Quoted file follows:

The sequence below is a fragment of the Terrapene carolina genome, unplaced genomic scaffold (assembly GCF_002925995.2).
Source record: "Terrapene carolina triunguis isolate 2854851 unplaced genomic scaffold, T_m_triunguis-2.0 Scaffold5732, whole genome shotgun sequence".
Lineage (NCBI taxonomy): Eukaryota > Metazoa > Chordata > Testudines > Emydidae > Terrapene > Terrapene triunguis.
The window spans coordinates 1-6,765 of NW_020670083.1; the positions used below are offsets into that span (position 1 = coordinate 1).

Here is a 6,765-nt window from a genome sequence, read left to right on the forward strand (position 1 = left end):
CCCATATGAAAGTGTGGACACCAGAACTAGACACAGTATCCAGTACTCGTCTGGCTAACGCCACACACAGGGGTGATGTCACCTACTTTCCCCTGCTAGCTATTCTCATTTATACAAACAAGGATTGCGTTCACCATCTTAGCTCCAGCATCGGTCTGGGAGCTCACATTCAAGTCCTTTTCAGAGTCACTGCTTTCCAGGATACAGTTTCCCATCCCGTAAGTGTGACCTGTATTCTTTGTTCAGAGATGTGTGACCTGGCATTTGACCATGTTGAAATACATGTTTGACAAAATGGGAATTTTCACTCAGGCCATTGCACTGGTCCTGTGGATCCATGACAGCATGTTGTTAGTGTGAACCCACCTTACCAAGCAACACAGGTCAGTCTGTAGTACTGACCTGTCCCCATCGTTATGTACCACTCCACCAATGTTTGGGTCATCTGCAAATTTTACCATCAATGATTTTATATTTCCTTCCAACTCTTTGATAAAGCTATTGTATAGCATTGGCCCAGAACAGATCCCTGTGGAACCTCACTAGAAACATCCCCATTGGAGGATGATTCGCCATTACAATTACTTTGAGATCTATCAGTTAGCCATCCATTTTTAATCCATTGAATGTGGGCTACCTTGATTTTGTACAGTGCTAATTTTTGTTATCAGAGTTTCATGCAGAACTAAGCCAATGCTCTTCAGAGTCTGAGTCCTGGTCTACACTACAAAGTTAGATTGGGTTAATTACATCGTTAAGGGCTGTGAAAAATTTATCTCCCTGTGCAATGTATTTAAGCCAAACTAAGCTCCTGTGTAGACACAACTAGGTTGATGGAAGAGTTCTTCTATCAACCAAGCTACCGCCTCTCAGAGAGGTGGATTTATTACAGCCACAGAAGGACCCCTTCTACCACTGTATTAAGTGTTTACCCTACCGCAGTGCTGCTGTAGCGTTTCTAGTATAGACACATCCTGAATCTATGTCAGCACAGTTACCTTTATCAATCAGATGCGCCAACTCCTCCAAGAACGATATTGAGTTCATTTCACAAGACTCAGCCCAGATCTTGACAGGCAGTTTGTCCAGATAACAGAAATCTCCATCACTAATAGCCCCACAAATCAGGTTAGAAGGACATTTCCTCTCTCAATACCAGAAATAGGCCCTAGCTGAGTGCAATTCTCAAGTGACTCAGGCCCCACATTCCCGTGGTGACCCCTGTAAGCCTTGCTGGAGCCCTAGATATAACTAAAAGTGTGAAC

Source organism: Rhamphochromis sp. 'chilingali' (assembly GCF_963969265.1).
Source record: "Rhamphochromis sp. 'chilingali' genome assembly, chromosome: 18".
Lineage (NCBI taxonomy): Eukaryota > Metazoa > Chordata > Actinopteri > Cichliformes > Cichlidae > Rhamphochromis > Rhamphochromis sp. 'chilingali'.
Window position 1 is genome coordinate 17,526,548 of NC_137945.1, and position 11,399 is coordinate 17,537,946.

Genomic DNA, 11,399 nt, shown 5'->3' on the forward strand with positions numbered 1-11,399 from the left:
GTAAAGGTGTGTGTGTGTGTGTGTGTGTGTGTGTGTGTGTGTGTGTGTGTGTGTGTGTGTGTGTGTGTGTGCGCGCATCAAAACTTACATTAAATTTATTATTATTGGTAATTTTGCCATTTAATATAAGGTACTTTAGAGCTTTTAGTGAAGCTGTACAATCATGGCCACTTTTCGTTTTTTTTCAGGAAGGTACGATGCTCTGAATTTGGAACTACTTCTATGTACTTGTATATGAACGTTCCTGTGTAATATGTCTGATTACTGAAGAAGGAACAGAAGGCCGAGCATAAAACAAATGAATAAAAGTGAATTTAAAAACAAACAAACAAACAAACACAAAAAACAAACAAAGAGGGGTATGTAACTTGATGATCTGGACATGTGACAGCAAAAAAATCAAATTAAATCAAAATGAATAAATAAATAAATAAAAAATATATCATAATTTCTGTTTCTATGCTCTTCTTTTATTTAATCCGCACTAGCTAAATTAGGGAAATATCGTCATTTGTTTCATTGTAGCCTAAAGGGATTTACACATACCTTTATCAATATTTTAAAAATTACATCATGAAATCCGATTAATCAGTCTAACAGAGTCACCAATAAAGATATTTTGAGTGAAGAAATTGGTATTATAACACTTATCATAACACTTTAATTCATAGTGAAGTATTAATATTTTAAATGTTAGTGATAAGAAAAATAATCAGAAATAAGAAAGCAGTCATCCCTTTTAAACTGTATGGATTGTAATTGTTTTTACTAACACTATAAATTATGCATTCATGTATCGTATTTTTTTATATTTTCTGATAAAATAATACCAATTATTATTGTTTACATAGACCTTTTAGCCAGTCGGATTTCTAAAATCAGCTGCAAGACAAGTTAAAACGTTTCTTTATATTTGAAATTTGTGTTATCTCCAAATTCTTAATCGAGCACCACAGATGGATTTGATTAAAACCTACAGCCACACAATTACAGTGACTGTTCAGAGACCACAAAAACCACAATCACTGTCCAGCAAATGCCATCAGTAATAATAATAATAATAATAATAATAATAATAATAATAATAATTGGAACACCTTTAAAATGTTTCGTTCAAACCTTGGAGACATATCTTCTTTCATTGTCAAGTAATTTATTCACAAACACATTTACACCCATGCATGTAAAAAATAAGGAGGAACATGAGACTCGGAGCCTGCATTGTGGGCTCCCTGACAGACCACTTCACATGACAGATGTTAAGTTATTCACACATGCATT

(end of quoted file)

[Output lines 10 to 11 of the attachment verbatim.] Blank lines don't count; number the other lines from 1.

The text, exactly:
Window position 1 is genome coordinate 17,526,548 of NC_137945.1, and position 11,399 is coordinate 17,537,946.

Genomic DNA, 11,399 nt, shown 5'->3' on the forward strand with positions numbered 1-11,399 from the left: